Opening Sunday, March 25th, from 1PM - 2PM
A discussion with Scott Mossman and Tanner Bowman about their respective exhibitions at Heaven Gallery with a performance by violinist, Brandi Berry Benson
An avid collector as long as he has been making art, Scott Mossman’s sculpture has always been colored by a longtime fascination with “the object.” Most intriguing to Mossman is a works relationship to the wall where it’s placed, the viewer and the gallery space. His sculptures hung curiously high, often times with a dramatic cast shadow, appear to serve a purpose other than art, the function of the oftentimes eccentric, seemingly worn tool, appliance or artifact not being as obvious as the soffit, burglar alarm sensor or boxy precariously mounted heating and air conditioning units that might occupy a similar spot on the wall.
Following up his recent one-person exhibit “Overhead” at the Noyes Cultural Center in Evanston, where his sculptures were hung high and heavily lit, his current exhibit at Heaven Gallery “Cornered” is dominated by recent works, many created for the space, that play off the meeting of two walls, the point where walls end and where the ceiling begins. As with the aforementioned Noyes exhibit, his pieces, oftentimes reflective of his fascination with architectural styles and structures, choose to interact with the idiosyncrasies of Heaven’s Victorian vernacular roots.
Fission Fusion is collaborative show by Tanner Bowman and Brendan Luchik, examining the push and pull between two individual artists working with collage and painting using experimental processes. The work began at a time of transition, as Luchik was in the middle of moving to New York City. The artists questioned how they could salvage remnants of Luchik’s studio space, which may have otherwise been discarded, and use the collected scrap materials in an attempt to capture the essence and grit of a domestic studio space which would no longer exist. During the construction of the work the artists used their time to to reflect upon philosophy, psychology, poetry, landscape, and the connections between their creative outputs. These personal conversations, ranging in topics from Jungian Psychology and William Blake’s “Proverbs of Hell”, to Sedona sunsets and gridded city living, directed the subject matter and processes used in constructing the images and assemblage. Also on display are Bowman and Luchik’s individual work which is meant to distinguish the visual conversation between the two artist’s work and style.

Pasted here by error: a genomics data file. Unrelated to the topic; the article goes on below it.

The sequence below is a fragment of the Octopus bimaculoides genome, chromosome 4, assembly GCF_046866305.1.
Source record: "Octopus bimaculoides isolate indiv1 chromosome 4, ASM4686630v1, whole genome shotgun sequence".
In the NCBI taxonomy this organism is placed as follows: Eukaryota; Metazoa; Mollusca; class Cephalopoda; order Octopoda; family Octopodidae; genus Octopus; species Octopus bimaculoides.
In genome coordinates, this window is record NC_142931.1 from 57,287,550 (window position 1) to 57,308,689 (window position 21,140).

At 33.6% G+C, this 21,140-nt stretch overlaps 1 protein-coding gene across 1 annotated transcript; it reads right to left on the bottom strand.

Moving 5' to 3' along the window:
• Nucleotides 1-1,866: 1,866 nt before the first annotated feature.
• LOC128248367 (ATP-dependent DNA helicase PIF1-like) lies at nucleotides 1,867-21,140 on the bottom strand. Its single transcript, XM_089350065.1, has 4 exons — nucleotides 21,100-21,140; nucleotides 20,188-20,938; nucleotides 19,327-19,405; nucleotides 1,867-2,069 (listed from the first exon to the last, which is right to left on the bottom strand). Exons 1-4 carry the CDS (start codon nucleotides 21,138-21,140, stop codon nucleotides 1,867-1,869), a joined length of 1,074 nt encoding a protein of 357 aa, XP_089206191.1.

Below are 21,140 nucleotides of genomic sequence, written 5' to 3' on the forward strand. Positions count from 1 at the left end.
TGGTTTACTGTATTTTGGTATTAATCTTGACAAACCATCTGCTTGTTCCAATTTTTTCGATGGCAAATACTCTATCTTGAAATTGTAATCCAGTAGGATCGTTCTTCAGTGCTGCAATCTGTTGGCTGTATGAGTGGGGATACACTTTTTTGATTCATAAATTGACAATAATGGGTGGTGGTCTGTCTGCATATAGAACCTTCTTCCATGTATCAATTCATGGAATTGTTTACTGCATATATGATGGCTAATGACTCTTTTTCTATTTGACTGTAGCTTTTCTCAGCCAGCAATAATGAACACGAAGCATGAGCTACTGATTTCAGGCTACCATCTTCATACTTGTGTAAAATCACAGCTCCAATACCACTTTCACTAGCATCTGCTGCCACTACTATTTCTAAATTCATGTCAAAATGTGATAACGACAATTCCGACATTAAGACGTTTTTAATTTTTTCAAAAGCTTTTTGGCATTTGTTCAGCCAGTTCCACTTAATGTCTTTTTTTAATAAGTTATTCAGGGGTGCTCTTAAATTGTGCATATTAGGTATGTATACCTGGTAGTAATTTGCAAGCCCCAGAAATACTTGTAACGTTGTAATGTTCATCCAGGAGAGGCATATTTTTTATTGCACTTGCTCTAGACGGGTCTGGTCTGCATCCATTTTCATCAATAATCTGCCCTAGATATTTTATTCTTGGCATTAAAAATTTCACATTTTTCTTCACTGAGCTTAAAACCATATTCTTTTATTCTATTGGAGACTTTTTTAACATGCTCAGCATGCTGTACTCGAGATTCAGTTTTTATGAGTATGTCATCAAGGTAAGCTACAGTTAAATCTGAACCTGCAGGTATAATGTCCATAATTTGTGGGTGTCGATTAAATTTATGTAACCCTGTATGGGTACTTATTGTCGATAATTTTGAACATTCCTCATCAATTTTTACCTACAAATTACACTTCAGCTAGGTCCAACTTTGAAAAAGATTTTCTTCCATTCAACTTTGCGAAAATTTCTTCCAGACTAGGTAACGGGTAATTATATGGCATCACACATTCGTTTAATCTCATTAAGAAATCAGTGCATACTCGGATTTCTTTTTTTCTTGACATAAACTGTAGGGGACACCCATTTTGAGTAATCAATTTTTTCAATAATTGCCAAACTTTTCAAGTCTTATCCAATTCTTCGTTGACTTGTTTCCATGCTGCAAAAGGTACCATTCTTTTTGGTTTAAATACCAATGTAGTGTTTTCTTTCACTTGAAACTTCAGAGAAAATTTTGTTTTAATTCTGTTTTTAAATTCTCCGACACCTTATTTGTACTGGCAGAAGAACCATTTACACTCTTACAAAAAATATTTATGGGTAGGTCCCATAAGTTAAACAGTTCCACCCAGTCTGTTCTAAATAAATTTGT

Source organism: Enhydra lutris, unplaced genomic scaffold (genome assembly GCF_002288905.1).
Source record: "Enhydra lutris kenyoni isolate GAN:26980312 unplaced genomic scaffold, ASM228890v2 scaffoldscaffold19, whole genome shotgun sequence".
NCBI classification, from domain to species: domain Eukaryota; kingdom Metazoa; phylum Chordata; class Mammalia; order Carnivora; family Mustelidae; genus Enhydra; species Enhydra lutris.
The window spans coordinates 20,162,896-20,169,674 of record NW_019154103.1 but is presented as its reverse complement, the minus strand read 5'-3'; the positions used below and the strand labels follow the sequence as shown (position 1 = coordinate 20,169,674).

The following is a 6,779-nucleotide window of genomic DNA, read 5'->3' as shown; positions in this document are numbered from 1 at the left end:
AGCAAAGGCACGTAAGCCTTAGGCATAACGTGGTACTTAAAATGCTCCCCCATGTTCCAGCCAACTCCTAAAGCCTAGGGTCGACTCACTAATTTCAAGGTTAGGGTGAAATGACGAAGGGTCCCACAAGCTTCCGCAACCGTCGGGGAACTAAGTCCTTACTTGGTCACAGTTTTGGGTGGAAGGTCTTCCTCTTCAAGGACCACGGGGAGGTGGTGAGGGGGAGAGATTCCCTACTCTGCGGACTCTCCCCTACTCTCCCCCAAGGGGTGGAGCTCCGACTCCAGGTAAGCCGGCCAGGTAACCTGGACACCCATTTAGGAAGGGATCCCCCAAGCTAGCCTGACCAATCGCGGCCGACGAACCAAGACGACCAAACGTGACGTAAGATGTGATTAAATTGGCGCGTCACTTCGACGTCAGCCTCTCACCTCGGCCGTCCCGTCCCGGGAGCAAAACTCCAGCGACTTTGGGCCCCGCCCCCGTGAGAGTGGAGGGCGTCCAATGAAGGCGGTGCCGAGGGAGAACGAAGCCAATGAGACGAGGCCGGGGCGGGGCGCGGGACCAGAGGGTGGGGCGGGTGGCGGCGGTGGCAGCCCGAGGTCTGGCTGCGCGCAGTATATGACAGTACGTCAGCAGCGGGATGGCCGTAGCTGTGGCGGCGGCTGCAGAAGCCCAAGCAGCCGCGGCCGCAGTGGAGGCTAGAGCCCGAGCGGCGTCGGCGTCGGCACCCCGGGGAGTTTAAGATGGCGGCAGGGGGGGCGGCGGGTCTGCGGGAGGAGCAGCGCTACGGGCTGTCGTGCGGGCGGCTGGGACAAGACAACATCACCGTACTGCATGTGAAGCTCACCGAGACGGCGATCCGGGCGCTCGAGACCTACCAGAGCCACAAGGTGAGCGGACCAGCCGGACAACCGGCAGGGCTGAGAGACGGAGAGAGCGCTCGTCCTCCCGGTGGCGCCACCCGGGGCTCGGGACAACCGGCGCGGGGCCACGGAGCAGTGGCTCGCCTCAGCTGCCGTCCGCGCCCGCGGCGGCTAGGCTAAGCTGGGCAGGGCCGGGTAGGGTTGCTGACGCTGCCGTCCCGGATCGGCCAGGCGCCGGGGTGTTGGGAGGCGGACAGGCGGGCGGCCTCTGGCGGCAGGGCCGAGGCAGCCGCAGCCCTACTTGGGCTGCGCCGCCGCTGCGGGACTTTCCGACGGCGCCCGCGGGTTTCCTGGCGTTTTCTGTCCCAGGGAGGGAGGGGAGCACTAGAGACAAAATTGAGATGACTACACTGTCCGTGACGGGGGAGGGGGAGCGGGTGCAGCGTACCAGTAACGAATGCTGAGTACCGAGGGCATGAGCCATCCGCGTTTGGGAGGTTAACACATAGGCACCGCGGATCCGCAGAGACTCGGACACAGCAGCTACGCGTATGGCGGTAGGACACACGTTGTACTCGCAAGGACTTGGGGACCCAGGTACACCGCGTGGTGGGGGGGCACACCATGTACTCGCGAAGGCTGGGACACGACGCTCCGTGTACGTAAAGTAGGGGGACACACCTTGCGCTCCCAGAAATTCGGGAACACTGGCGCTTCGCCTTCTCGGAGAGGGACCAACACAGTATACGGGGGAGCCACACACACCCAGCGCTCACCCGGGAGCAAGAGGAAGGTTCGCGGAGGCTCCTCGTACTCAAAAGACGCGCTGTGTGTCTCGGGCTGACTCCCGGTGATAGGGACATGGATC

Berry Brandi Benson:
Violinist and 3Arts awardee Brandi Berry Benson will perform unaccompanied violin pieces from the 17th and 18th centuries at the opening reception of Overhead – Recent Sculptures by Scott Mossman, at the Noyes Cultural Center Nov 13 from 2 to 5. Ms. Berry Benson has appeared with numerous ensembles in the U.S. including Newberry Consort, Ars Lyrica, and Bach & Beethoven Experiencehttp://bbexperience.org/ and her “four-string acrobatics” and “indispensable skill” (TimeOut Chicago) have been praised as “alert [and] outstanding” (Chicago Classical Review), has also been noted for her “riffs…powered by a flashing blur of bow arm, [as they] rolled out with irresistible glee” (Washington Post).